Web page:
It was raining last week, and we had showers last weekend.

This past Monday we had a Nor’easter. Then on Tuesday there was more rain.

And it rained again on Thursday .

Not surprisingly, this week’s U.S. Drought Monitor report classified only a small sliver of North Jersey as being in a severe drought condition, and half of the state is now classified as abnormally dry, which is a significant improvement from last week when the report had the northern third of the state under a severe drought classification.

Larry Hajna, a spokesman, New Jersey Department of Environmental Protection, said the kind of precipitation we had this week "has been very beneficial because it’s periodic, a couple of inches here, a couple of inches there, which is the kind of soaking rainfall that we want.”

He was quick to add, however, that “we don’t have any immediate plans to lift the drought warnings that are currently in place.”

The drought warning remains in effect for Bergen, Essex, Hudson, Hunterdon, Mercer, Middlesex, Monmouth, Morris, Ocean, Passaic, Somerset, Sussex, Union and Warren counties.

“We’re really into a near normal pattern for the winter but, of course, we’re dealing with a below-average rainfall for the better part of a year. It takes a while to catch up but we’re very encouraged by the type of rain we’re getting,” he said.

“The situation is looking better but we’re going to keep monitoring and keep encouraging the public to be mindful of their water use in the home.”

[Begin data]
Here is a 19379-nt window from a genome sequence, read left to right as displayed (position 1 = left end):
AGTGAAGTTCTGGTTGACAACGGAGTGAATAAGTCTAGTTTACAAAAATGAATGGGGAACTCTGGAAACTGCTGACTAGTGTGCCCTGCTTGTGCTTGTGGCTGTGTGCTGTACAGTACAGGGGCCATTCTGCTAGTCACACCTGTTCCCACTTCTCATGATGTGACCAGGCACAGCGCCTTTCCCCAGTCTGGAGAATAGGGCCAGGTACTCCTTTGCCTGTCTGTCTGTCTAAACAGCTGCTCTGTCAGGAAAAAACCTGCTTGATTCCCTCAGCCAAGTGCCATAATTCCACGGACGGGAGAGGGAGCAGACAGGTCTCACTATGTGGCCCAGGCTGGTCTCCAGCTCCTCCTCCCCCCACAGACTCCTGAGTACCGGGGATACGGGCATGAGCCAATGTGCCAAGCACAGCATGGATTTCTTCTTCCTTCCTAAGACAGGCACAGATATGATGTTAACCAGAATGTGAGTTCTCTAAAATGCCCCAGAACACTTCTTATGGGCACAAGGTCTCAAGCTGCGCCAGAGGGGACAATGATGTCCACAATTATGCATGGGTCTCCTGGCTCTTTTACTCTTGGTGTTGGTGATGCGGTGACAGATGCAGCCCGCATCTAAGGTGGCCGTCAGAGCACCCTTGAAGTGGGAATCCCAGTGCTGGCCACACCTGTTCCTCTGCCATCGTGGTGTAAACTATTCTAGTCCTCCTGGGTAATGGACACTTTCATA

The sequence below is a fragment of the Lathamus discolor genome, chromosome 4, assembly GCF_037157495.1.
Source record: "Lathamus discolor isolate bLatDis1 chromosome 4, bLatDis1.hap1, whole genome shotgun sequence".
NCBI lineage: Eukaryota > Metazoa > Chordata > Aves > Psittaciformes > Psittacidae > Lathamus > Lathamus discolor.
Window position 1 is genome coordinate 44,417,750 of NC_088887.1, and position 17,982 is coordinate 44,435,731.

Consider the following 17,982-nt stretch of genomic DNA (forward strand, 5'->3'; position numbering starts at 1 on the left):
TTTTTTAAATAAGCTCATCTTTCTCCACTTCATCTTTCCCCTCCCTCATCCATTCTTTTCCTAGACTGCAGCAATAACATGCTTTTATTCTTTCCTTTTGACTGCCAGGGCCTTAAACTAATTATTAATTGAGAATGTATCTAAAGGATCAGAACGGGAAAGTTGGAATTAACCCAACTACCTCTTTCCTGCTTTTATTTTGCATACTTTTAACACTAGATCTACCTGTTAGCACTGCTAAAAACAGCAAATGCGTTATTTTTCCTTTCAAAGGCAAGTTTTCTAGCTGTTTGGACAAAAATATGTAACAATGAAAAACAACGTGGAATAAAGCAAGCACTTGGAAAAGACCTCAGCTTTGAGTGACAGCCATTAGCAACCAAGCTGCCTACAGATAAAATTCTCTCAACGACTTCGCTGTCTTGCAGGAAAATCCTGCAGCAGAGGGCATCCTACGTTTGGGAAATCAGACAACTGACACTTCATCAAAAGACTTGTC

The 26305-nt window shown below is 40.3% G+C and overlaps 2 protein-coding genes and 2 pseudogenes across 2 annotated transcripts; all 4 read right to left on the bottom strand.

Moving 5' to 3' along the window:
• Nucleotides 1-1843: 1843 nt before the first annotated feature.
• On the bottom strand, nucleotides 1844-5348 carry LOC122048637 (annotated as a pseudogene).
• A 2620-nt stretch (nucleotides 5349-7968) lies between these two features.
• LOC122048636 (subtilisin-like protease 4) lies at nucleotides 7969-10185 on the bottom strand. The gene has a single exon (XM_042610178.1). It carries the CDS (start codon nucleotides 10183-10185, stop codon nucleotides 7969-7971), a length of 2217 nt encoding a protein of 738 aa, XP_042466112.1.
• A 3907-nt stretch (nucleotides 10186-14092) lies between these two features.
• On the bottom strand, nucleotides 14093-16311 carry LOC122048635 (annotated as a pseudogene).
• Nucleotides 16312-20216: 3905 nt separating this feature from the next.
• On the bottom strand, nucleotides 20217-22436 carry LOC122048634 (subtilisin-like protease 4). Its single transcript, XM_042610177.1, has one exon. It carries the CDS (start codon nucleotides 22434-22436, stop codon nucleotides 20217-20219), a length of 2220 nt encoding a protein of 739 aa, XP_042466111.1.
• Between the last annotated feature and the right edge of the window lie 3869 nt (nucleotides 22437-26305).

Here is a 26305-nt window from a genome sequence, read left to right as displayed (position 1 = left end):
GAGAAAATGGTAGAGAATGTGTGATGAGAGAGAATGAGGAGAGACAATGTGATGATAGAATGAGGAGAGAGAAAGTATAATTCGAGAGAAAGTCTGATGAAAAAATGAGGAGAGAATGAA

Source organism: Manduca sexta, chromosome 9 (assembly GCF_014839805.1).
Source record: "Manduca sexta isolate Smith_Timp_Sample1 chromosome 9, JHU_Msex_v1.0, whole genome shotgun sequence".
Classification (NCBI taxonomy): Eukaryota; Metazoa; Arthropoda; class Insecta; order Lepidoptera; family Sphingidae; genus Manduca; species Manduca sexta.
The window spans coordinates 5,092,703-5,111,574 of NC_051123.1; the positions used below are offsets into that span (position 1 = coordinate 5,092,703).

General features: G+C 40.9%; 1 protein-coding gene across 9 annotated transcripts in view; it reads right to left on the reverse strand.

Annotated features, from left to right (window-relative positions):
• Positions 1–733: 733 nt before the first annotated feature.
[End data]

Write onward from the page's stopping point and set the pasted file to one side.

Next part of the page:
So how much of an improvement have we seen?

Hajna said the New Jersey District Water Supply Commission reservoirs were at 45.5 percent capacity in late October, but they currently stand at 76.3 percent, while the Suez New Jersey system was at 53.3 percent in the fall, but reservoir levels are now at 76 percent capacity.

“This is a very good trend,” he said.

“Nature has its own whims and its own mind. You just can’t predict these things.”

Dave Robinson, the state climatologist at Rutgers University, said the recent trend is certainly positive, but we need to see this kind of pattern continue.

“If we can repeat this kind of soaking downpour scenario a few more times in the next several weeks, we just might be out of the woods by the time we get to May when the water consumption really starts to increase,” he said.

“We need to see a pattern develop not to give us flooding rains we hope, but to give us more rain than we’ve been getting from the typical winter system that we’ve seen thus far.”

Contact reporter David Matthau at

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